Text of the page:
A sadler and harness maker's steel round leather knife

An ulu knife with a European blade and horn handle as used by the Inuit for flaying carcasses.

Obtained by the Franklin Search Expedition 1864-69, lead by Captain C.F. Hall. The blade may be associated with the Franklin expedition of 1845. Four ulu are listed in the 1913 draft Royal Naval Museum Catalogue Franklin Room, case 4, number 3. A Royal Naval Museum number '3' is painted on this item. All four were obtained from various sites in the Arctic by the American explorer Charles Hall. Two originated on King William Island, one came from Pelly Bay and one was associated with Edward Parry's winter camp during 1822-23 at Iglulik. They were presented to the Royal Naval Museum by Sophia Cracroft, Lady Franklin's niece.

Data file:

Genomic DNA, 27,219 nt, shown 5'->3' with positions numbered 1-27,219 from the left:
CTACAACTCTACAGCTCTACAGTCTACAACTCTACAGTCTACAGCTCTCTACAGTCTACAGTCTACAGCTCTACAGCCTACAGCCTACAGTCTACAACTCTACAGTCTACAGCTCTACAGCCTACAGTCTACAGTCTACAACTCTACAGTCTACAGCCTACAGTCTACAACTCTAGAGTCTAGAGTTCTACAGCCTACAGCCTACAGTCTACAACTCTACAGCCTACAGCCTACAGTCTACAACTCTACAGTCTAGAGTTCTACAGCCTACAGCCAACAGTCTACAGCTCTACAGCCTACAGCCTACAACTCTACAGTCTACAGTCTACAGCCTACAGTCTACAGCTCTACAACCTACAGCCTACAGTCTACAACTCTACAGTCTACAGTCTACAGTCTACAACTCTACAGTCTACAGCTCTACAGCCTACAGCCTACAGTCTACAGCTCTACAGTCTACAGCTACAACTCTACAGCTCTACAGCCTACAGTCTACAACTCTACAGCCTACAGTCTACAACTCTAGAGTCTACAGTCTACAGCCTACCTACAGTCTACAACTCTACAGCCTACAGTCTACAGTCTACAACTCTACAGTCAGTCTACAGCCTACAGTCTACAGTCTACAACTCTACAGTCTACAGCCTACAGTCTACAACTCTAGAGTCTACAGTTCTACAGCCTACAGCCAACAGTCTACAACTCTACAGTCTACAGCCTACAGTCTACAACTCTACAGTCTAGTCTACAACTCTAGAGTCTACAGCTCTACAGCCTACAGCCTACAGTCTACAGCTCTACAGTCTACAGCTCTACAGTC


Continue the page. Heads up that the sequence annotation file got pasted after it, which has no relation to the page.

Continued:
A pattern book for R. Timmins & Son, Birmingham, published 1845-50, shows a knife with a similar blade set in a turned wooden handle amongst illustrations of 'Sadlers and Harness Tools', reference number 301A. These knives, in various sizes were priced at 18 shillings, twenty-one shillings and twenty-four shillings per dozen.

Object Details

ID: AAA2615
Collection: World Cultures
Type: Ulu (knife)
Display location: Display - Atlantic Gallery
Creator: Timmins, R & Sons; Richard Timmins & Sons
Events: Arctic Exploration: Franklin Search Expedition, Hall, 1864-1869
Date made: Early 19th century; circa 1821
Exhibition: North-West Passage
Credit: National Maritime Museum, Greenwich, London
Measurements: Overall: 90 x 100 x 30 mm

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